Golf is a game of flair and patience, with subtle elements of competitiveness, and just as important to succeed in. But how do we get our kids into golf and just as lured to the game as the professionals who take to the green every day?
For many parents, the thought of getting their children out of the house during school holidays and even the weekends can be a ball-ache, and a chore, and so laziness can seep in very quickly. Getting your kids out of the house is one thing, but playing a sport, they know nothing about is another. and the idea of golf may sound like a nightmare waiting to happen, but it doesn’t have to be that way. With the introduction of crazy golf courses scattered around the country, and even foot golf, a combination of the nations most loved sport – football, and golf, a growing sport in popularity with the younger generation, there are ways to get your kids introduced to a game of golf without setting off those detested crocodile tears.
And what’s more over the last decade, the junior golfing industry has become a big business thanks to crazy golf adventures offering kids of all ages a chance to put the ball in the green in a fun and informative way. So here are a few tips to get your kids into golf.
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Make it a short game
If you don’t have a golf course near you catered to children, there is no reason you can’t use the adult course. So what if it’s an 18-hole course? If your children are ready after 9 holes to finish the game, then that’s great. The key to keeping your children entertained is to keep the game short. There’s nothing worse than dragging your children round the course for a five-hour stint, attempting to hit the balls into every hole.
Equip them with the right equipment
Too long, too stiff and too heavy are some of the common problems with clubs for children. There are a lot of variations of what you can use on the golf course suitable for your needs and children are no different. The problem arises when a small child uses a long and heavy club, and swings on an arc that is too flat, and so the swing bottom out behind the ball. You must make sure before starting a game that your child has the right club relative to their height and stamina, so they can maximise their swing to the best of their ability. If you’re unsure, visit your nearest golfing retailer and ask a member of staff in person what they would recommend for your child to use. Bearing in mind, as your child grows, you will need to also change their clubs. Simultaneous, investing in a proper golf attire can make the experience more enjoyable for you child. Brands such as Galvin Green and Nike Golf offer a range of comfortable and stylish golf clothing for adults and juniors.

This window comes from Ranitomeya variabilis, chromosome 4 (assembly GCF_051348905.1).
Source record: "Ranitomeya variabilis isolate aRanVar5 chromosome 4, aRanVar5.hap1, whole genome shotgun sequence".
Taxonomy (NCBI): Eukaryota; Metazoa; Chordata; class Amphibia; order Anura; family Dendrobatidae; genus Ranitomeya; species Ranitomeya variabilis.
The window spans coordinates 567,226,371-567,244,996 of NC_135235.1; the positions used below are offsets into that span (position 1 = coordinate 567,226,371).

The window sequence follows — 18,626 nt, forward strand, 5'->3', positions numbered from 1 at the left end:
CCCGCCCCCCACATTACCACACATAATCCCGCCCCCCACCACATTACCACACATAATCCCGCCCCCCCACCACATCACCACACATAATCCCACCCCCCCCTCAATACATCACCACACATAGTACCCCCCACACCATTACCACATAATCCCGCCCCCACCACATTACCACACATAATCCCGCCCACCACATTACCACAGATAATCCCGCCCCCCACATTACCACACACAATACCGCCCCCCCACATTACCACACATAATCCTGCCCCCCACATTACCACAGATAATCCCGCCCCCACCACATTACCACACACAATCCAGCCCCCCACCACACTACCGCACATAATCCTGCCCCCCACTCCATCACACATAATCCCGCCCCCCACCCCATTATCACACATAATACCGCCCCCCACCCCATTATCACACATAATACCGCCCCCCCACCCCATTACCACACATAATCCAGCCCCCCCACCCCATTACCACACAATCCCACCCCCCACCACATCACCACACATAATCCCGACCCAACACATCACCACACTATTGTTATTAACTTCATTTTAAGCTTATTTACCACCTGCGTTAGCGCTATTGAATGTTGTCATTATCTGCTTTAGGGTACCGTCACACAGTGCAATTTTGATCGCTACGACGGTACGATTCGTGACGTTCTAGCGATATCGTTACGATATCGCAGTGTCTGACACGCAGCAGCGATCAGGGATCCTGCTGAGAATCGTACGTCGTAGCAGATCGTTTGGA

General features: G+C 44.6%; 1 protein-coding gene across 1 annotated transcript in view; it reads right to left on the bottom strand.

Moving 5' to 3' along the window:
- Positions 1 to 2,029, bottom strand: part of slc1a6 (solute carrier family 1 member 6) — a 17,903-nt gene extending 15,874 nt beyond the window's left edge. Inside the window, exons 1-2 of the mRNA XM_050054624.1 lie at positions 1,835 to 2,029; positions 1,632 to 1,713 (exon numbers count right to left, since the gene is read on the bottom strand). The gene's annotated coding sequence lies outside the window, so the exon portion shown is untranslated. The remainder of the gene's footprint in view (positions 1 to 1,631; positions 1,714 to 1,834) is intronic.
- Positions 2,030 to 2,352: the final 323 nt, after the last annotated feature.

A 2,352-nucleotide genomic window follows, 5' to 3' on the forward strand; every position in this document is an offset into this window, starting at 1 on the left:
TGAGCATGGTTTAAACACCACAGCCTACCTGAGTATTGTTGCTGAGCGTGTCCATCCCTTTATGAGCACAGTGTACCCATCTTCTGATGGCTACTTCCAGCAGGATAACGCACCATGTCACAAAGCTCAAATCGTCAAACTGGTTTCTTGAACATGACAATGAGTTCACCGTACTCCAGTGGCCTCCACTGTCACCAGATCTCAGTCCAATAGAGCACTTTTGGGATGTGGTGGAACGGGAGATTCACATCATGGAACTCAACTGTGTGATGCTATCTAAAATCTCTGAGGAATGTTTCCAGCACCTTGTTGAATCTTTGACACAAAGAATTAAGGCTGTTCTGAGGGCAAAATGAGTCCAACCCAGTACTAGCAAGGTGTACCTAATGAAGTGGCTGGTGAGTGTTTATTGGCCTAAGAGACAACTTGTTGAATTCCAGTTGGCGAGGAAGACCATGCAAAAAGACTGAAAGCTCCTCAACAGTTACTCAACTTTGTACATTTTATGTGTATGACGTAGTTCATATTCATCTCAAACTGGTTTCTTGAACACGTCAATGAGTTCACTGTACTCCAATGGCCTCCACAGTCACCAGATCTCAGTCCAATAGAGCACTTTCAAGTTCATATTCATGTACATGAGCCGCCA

Give them time to perfect their swing
The key to anything in life is practice. Children are notoriously better at gripping a sport from a young age, as their attention to detail and perfection is greater, as they learn the ropes. So, when you introduce your child to golf, make sure to give them enough time to practice, perhaps taking them later in the evening or at a time when it’s not crowded. The last thing you want it to play and hold up groups behind you.
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Keep it fun and criticism low
As serious and prestigious golf may be to an adult, to a child, it’s just another sport to grasp. Remember your child doesn’t want it to be complicated, otherwise they will lose interest very quickly and it will be even more difficult to get them back into it once the spark is gone. Even if your child hits an ‘okay’ shot, shout back at them ‘great shot’, or ‘great swing’, to encourage a continuation of play. The more you play as a parent with your children, the more honest you can be with their play. Remember they want you to be fun parents, rather than a teacher, so unless they are the next Tiger Woods, ease off the criticism.
Speak in their language
Children need to comprehend and idea before they can attempt it. As a parent or adult guiding a child around the course, you must learn to be patient as you explain to them in childlike terms how to play a game. Instead of using complicated terminology, which even though accurate to the game of golf, switch it up for something they would understand, relative to their age.
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